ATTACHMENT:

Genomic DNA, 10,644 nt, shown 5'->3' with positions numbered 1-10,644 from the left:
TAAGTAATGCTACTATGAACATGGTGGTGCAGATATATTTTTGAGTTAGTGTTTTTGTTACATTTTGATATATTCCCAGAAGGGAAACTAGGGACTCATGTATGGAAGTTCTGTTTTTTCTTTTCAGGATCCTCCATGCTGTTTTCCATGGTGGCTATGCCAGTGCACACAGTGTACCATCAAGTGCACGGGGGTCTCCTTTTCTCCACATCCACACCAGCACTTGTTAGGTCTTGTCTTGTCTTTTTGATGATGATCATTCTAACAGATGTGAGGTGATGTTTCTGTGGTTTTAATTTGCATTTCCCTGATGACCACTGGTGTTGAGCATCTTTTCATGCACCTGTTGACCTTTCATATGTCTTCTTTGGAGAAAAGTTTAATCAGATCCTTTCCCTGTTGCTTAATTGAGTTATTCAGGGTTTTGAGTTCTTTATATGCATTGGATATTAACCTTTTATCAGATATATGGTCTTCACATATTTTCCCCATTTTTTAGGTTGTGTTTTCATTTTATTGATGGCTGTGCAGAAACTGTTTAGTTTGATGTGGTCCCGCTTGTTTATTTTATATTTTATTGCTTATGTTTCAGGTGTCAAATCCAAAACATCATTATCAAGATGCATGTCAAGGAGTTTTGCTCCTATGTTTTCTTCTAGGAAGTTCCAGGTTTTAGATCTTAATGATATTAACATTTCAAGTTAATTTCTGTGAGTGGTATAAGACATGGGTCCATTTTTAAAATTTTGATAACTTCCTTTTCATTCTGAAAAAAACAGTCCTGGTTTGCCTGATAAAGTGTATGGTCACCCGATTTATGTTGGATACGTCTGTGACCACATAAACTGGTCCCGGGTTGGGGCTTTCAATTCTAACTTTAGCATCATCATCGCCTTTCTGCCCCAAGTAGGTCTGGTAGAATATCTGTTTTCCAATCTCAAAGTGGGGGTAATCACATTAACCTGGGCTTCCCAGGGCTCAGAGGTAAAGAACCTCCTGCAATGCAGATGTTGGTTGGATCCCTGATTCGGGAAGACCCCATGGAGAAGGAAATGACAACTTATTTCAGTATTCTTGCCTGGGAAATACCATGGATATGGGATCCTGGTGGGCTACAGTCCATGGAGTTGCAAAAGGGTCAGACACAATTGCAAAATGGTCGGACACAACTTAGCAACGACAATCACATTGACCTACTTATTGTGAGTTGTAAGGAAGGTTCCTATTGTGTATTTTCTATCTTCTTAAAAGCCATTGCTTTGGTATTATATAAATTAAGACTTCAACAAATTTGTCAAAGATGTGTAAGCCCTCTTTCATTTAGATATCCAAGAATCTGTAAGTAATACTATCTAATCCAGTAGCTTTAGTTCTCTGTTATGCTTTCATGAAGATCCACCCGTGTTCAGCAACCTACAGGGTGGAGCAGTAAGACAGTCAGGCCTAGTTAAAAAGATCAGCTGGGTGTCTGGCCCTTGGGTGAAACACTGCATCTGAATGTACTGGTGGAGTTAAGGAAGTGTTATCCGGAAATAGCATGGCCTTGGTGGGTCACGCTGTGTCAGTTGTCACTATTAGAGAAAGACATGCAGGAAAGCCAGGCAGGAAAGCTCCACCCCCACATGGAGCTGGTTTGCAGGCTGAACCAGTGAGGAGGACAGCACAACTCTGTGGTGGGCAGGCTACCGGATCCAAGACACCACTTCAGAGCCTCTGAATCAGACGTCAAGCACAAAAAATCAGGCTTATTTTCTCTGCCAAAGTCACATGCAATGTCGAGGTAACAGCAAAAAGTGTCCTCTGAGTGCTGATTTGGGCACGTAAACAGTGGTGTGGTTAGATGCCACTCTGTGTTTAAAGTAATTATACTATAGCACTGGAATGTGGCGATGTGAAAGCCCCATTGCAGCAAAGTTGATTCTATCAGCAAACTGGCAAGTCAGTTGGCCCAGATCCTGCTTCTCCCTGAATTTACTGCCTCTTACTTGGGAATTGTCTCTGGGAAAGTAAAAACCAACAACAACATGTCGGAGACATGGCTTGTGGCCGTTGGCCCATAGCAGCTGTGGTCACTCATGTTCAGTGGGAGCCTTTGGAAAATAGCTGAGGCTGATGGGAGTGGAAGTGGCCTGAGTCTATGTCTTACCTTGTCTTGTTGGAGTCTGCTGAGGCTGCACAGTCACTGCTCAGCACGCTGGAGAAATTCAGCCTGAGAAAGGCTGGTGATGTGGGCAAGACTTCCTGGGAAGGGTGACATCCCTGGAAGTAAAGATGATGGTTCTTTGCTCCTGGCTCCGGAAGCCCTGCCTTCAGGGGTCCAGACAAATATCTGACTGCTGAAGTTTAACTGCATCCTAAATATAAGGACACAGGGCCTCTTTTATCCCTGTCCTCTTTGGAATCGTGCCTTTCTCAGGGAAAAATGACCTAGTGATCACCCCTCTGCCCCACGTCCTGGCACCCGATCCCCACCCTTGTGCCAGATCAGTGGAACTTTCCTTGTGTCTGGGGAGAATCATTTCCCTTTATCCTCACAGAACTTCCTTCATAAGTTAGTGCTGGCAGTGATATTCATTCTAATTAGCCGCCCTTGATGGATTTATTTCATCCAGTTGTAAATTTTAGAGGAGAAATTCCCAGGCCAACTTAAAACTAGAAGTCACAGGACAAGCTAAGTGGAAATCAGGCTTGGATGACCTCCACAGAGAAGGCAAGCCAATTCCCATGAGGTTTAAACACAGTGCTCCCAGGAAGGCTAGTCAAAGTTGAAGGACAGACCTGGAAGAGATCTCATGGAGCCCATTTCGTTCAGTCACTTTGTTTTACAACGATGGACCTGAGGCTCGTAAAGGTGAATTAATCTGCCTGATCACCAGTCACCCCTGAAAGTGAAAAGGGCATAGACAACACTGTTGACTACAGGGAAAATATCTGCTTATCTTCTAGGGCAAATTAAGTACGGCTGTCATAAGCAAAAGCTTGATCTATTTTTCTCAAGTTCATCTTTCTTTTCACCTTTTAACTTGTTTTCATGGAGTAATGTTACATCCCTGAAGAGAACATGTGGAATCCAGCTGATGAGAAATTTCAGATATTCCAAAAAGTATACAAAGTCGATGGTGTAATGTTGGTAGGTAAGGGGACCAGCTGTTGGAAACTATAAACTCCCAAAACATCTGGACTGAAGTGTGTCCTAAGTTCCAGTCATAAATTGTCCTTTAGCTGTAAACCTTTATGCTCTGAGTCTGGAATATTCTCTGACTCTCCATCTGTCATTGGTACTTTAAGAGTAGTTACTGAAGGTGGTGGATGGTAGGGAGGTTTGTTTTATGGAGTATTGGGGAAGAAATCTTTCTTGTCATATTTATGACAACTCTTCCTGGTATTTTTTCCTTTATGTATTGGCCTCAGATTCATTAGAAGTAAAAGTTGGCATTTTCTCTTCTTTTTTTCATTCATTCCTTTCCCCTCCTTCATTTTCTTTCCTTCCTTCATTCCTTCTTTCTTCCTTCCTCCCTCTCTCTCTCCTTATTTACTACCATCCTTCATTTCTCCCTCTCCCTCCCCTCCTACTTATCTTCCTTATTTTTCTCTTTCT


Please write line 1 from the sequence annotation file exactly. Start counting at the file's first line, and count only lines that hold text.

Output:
Genomic DNA, 10,644 nt, shown 5'->3' with positions numbered 1-10,644 from the left: